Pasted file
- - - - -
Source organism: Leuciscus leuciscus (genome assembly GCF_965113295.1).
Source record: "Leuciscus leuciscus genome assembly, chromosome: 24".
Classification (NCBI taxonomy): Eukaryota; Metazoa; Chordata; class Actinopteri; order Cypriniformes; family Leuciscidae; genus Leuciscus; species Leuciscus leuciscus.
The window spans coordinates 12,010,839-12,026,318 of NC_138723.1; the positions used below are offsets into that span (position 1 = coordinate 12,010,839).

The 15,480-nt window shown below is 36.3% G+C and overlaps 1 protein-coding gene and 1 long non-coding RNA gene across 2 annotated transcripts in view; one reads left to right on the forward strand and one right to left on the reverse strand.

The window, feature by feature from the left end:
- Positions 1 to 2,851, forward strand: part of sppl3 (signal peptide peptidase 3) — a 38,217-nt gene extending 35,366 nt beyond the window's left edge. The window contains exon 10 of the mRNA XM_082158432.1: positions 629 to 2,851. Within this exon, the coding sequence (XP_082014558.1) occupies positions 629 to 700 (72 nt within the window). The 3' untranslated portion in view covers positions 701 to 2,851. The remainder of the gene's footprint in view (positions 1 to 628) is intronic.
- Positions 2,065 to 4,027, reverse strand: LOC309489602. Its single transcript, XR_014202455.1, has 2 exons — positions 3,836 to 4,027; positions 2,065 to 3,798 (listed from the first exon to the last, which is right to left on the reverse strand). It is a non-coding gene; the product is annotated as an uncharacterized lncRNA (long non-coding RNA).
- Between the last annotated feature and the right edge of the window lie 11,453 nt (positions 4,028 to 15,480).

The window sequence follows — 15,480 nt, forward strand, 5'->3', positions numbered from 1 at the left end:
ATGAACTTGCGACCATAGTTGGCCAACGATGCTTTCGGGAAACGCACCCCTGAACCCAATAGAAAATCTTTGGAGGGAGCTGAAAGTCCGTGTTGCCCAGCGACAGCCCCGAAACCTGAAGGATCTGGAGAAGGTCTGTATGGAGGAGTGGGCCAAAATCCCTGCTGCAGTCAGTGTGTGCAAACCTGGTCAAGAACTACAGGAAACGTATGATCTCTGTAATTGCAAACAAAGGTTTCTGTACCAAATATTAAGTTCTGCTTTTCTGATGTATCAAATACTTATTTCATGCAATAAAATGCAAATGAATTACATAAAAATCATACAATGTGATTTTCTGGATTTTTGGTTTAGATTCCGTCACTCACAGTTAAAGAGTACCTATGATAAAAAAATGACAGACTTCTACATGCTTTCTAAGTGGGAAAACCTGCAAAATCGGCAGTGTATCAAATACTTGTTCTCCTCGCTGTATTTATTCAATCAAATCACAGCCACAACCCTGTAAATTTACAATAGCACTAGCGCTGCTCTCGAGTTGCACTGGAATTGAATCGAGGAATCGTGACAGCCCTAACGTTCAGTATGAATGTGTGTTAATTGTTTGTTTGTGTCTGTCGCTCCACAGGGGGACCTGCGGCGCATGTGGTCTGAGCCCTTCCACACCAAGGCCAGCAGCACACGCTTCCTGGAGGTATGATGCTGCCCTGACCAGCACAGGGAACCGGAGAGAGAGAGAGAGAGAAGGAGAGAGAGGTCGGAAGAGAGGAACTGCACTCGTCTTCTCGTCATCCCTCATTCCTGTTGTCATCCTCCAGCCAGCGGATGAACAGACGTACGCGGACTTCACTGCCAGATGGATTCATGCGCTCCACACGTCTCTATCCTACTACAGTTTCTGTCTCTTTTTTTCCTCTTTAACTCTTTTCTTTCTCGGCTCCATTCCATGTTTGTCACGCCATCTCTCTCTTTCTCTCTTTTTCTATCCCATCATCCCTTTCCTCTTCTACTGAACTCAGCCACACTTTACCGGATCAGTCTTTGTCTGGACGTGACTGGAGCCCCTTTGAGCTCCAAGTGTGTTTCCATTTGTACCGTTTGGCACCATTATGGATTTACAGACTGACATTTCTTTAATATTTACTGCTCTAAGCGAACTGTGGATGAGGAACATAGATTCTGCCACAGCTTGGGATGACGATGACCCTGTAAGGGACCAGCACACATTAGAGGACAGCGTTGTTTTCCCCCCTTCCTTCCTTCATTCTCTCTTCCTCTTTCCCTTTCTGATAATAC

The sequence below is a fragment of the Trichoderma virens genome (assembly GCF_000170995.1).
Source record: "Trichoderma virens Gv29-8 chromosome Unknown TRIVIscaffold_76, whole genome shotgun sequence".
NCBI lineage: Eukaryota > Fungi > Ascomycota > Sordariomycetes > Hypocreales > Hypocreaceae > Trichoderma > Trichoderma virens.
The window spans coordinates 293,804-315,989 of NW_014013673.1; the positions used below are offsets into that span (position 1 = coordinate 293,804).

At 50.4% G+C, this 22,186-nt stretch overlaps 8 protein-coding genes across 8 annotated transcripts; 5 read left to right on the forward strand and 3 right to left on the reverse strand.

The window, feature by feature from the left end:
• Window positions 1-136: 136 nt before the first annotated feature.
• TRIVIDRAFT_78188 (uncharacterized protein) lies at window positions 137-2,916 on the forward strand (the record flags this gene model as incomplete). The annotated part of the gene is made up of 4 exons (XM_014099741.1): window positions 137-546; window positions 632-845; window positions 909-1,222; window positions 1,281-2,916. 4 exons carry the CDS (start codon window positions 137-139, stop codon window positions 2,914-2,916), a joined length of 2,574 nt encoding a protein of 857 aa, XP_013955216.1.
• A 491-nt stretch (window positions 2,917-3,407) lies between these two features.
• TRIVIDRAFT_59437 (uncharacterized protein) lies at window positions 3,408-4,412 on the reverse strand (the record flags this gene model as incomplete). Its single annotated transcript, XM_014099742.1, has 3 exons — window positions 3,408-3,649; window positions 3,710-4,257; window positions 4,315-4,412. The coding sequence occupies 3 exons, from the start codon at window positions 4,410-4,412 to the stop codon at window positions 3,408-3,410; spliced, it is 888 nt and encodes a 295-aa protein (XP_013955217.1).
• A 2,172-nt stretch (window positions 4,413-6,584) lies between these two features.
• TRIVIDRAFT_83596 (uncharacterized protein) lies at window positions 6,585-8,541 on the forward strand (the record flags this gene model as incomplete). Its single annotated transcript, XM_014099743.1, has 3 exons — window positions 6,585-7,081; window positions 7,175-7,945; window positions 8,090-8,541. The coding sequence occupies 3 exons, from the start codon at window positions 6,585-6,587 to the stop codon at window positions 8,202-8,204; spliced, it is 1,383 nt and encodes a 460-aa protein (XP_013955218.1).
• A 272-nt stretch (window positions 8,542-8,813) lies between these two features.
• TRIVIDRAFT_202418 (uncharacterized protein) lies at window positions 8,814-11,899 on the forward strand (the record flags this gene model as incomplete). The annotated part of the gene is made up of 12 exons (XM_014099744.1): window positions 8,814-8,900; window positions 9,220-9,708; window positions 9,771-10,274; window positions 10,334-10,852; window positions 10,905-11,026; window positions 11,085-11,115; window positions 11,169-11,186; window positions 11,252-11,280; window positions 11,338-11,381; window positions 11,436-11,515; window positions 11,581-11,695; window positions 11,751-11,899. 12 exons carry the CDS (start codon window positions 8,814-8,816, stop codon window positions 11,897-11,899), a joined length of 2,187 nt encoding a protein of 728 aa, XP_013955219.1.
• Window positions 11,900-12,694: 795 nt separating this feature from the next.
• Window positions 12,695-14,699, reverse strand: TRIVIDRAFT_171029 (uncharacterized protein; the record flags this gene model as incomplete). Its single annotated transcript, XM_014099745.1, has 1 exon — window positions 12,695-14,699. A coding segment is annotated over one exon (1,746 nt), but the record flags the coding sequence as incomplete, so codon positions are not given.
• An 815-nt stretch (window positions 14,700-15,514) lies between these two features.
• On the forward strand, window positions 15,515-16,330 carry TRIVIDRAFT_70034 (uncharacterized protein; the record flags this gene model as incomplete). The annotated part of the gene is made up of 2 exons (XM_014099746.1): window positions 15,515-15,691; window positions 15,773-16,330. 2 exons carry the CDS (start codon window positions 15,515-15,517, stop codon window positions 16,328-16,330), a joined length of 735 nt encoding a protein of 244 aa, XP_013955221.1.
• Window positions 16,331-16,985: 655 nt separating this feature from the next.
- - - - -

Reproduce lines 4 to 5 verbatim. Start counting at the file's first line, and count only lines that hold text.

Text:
The window spans coordinates 12,010,839-12,026,318 of NC_138723.1; the positions used below are offsets into that span (position 1 = coordinate 12,010,839).

The 15,480-nt window shown below is 36.3% G+C and overlaps 1 protein-coding gene and 1 long non-coding RNA gene across 2 annotated transcripts in view; one reads left to right on the forward strand and one right to left on the reverse strand.